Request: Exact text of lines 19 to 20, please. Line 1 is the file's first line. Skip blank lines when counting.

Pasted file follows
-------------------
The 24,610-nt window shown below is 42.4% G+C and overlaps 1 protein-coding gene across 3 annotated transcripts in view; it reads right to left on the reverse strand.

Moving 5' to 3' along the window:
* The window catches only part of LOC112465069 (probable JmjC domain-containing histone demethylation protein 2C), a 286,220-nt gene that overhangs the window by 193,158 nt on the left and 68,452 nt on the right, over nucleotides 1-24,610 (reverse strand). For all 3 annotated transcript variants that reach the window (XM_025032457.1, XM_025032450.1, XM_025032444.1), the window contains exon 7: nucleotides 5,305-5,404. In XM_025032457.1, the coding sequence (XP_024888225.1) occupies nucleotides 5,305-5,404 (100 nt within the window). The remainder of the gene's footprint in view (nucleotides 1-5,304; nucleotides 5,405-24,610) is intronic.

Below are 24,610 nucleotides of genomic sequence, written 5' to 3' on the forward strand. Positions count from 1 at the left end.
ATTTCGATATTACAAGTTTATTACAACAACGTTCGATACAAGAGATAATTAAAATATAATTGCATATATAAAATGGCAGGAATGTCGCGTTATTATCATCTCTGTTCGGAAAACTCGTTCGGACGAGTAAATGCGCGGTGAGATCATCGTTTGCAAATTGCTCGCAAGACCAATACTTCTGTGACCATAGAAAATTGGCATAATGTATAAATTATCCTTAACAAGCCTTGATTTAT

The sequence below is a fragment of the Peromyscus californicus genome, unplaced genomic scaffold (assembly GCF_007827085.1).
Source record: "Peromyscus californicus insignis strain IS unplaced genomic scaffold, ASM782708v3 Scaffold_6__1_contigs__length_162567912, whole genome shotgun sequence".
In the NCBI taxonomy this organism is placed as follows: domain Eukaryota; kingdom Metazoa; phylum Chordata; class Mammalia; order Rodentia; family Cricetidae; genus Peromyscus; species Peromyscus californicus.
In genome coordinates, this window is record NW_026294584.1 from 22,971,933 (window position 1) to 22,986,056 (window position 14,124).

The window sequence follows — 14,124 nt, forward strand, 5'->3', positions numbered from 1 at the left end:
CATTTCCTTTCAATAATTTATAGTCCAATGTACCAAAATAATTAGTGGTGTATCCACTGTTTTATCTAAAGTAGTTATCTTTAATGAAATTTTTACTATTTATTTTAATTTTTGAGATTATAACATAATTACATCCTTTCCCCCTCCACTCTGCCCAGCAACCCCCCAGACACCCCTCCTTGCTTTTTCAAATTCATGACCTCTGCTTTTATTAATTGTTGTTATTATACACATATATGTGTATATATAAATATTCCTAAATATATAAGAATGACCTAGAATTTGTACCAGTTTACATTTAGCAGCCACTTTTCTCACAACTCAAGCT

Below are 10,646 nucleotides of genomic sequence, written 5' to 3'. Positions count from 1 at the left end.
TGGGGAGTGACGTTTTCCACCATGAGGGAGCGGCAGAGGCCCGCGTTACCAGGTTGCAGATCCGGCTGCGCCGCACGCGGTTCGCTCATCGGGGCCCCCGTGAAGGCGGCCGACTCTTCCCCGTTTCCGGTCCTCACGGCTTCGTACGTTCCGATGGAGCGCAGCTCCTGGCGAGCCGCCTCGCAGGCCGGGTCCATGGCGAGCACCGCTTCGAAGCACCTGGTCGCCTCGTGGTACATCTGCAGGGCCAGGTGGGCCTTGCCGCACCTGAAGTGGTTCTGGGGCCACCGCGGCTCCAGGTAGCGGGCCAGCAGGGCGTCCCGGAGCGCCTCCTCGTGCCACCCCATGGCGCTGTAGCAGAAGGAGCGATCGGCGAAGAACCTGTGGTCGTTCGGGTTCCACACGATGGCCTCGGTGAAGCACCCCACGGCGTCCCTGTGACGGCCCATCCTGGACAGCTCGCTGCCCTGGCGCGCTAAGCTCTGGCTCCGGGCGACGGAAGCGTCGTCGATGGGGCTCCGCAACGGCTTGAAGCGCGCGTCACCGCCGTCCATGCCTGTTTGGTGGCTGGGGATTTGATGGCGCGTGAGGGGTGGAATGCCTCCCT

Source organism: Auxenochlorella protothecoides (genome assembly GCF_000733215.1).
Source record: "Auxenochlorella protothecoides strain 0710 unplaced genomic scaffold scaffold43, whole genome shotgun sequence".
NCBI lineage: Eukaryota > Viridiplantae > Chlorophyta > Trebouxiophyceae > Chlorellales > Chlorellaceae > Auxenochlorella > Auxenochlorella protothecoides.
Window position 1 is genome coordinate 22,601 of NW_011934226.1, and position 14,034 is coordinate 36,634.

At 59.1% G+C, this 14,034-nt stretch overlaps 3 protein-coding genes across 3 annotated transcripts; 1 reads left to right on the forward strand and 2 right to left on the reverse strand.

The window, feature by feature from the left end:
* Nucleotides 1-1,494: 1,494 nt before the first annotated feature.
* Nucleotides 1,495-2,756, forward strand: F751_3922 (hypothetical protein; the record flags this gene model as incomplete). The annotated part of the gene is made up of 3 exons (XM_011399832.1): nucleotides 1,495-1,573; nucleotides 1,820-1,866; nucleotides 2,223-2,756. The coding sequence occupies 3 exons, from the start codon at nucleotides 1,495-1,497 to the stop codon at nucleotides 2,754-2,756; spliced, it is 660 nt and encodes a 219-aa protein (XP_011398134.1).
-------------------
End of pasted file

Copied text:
The window, feature by feature from the left end:
* Nucleotides 1-1,494: 1,494 nt before the first annotated feature.